Visiting artist Amira Karaoud unites photography and social justice

13th November 2015

Amira Karaoud is a Tunisian-born photojournalist living in Louisville, Ky. After earning an MBA in finance and working on Wall Street, she became increasingly devoted to photography. She embarked upon a photographic world tour, focusing on social issues, particularly injustice against women. Her exhibition, “Ligne Rouge,” her first project on women’s rights in Asia, was shown in Italy, France, Tunisia and the U.S. Today she works on multiple photo-documentaries nurturing the self-esteem of women from all walks of life. Ms. Karaoud will speak on social justice art as part of the IU Southeast International Education Week (Nov. 16-20), and will judge this year’s IU Southeast Photography Contest. She recently spoke with academic information officer, Steven Krolak.

What contributes to a real global consciousness?

Today, the world is more and more open to everyone. There is no excuse for any of us to believe media blindly. The Internet is becoming a source of information that goes beyond just four big broadcasting news channels. Some countries have seen revolutions led by social media. The more people are curious to know each other, the more we are willing to understand our differences, the more conscious we are about what’s happening beyond the borders.

photo by Amira Karaoud

©Amira Karaoud

How do you foster the openness and trust that resonates in your photographs?

I love people, and I like to observe them. Before I started even taking my first photos, I used to go to parks just to watch people. I observed how they interact with each other, how they dress up, how they hold themselves. With my camera I get lost looking for stories to capture, emotions to eternalize. My camera allows me to talk to people and learn more about them. When I travel to remote areas, especially to places where I don’t speak the language, I easily can start a conversation, just by holding the camera and taking a picture. Whatever environment I find myself in, I try to live with people, share their meals, hear their stories, listen to their worries. Somehow it helps me capture who they are. While I am listening to the stories, I start creating my images, and when I look through my lens I can easily see them. I suppose that being open to hear what they have to say allows me to capture what’s important to them, what represents them. I’m only a messenger.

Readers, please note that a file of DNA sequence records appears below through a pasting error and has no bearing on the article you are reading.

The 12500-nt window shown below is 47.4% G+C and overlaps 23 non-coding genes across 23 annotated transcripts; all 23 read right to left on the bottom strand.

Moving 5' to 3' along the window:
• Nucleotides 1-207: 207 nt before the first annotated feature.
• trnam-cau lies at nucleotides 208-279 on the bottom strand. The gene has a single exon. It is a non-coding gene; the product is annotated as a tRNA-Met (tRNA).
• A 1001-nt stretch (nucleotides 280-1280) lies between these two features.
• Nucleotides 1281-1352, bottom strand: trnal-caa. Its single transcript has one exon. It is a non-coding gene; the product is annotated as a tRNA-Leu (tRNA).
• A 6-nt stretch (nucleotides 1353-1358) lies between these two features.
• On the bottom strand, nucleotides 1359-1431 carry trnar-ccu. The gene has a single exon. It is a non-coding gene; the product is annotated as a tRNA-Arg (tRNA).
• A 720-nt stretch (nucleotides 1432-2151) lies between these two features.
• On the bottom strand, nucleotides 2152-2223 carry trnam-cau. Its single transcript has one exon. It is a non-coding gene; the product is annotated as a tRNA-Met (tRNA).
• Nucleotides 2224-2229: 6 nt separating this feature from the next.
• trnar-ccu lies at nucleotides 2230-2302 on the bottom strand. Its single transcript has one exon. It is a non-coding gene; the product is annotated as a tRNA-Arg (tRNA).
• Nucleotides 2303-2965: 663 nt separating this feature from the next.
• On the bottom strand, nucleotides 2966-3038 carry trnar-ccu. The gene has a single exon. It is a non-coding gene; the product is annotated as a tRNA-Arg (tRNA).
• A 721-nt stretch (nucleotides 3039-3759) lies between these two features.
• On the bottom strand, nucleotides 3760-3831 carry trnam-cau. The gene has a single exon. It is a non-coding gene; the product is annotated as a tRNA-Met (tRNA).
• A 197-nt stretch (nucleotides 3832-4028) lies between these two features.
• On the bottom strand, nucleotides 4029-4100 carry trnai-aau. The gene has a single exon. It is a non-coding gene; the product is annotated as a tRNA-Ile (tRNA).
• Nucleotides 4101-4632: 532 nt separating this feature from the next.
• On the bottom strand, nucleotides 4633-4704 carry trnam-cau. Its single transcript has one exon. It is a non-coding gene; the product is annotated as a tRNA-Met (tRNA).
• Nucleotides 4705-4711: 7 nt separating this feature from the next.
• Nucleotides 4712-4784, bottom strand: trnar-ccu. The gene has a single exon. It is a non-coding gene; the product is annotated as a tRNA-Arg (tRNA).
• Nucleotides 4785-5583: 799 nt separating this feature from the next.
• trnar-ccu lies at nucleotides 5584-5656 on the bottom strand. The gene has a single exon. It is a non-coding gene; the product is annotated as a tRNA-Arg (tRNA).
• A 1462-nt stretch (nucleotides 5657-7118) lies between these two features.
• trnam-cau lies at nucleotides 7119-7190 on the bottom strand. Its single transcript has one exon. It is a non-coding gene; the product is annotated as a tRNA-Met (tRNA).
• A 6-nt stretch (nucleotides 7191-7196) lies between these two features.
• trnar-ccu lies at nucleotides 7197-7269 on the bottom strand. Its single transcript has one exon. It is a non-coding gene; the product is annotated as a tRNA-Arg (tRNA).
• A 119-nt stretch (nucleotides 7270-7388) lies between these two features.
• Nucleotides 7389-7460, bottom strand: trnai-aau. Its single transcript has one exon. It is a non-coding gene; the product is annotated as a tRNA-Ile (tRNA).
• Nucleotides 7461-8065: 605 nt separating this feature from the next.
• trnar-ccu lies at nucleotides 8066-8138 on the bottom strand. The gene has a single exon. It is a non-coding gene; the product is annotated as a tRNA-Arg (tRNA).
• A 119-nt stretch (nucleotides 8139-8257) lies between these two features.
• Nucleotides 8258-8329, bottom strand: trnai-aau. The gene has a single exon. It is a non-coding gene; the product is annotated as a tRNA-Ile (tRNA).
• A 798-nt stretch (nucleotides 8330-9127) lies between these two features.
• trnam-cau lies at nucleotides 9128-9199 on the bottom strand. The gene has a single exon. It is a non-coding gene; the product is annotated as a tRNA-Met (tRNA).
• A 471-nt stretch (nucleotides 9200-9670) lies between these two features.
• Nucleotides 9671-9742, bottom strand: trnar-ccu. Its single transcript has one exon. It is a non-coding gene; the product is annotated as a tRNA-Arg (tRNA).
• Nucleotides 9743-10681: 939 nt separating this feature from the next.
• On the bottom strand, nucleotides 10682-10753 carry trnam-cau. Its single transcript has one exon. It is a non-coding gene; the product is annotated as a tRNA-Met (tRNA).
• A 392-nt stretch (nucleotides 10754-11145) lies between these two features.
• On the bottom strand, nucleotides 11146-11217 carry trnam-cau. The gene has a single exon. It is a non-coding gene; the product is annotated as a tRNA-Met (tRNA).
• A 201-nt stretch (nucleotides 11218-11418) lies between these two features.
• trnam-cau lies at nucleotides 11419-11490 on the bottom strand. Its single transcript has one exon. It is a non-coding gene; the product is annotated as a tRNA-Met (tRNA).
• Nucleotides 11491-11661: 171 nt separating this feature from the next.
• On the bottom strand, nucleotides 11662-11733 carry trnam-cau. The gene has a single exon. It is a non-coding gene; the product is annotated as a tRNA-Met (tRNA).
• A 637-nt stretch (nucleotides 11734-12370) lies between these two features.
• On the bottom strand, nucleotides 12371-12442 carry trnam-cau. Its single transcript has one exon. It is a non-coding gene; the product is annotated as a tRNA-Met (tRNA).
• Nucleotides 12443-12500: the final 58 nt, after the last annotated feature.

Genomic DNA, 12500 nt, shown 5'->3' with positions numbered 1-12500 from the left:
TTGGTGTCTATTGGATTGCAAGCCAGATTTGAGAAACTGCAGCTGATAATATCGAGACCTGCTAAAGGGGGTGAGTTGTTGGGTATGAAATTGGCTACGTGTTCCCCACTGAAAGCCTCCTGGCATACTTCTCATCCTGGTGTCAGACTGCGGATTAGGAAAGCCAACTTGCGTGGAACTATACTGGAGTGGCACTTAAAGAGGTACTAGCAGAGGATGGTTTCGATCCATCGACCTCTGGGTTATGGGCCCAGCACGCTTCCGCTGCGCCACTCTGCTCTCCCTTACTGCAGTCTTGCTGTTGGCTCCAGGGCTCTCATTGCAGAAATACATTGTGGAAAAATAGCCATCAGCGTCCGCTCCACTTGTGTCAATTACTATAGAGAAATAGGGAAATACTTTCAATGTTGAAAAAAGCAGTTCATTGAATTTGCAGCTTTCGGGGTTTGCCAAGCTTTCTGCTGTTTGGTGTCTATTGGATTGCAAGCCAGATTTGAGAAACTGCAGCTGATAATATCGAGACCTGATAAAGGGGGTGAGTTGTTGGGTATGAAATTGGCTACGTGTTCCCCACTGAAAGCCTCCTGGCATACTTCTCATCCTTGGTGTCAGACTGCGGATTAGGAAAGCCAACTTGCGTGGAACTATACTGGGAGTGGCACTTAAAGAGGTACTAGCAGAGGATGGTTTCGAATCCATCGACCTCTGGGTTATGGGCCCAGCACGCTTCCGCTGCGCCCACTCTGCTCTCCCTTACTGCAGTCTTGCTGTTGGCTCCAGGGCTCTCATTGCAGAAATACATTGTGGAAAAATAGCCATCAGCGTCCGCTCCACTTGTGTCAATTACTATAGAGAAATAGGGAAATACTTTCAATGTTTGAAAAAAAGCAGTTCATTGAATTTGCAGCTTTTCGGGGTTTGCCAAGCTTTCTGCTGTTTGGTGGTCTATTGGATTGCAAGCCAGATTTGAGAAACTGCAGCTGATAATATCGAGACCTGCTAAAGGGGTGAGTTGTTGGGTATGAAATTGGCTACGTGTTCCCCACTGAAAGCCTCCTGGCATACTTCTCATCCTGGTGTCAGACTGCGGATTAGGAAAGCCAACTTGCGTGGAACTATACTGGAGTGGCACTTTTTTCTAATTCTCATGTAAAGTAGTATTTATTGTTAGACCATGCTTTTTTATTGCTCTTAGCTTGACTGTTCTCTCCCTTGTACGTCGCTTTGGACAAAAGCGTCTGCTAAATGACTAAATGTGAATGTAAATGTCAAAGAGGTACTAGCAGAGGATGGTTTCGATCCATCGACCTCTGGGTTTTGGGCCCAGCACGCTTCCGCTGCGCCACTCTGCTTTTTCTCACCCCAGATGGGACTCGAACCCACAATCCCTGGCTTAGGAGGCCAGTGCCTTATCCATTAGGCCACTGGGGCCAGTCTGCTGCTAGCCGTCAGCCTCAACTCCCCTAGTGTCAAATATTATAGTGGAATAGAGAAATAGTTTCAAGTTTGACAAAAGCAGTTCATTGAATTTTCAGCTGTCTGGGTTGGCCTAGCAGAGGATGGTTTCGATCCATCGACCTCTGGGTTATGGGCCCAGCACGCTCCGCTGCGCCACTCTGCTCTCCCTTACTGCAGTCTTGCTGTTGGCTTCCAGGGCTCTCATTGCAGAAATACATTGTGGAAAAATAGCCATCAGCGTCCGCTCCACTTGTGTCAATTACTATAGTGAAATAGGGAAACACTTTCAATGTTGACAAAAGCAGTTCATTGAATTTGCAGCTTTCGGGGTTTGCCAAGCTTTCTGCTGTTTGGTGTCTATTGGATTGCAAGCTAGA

How can photojournalism help us to cope with global challenges?

I appreciate humanity and human creations. I appreciate our differences, the multiple cultures humans have created wherever they settled. This rich diversity is humanity’s most beautiful art form and I love to capture it. I love to take a piece of that everywhere I go and show it to everyone who can’t travel. My camera allows me to do that. My images allow me to open a conversation about the challenges we endure, and also to hold on to the memories we will have tomorrow, when things will have changed in our rush to look the same. I have been to 40 countries, and it seems to me that everywhere we are losing the treasures of individual cultures in the name of unification. I met tribes that are fighting to conserve their cultures, but they can’t avoid sending their kids to school, who then come home and ask to be given a cell phone. Photo documenting the uniqueness of different societies is important, I believe. Being aware of our differences might help us gain some awareness of their beauty.

photo by Amira Karaoud

©Amira Karaoud

How can photography contribute to global understanding?

I consider photography the most truthful piece of information. Photography is historic, authentic and accurate. Everyone is able to look at an image and reflect on it. It is open to interpretation but still holds most of the truth, and because of that, I believe that photography allows us to discover each other and also to help us start a conversation.

Where do you feel most at ease in your creative persona?

Somewhere new, somewhere different. Being on the road, out of my comfort zone, is absolutely the time I am the most creative.

Amira Karaoud will speak on social justice art on Tues., Nov. 17 from 12:20-1 p.m. in the IU Southeast Library, Third Floor Reading Gallery as part of IU Southeast’s International Education Week.

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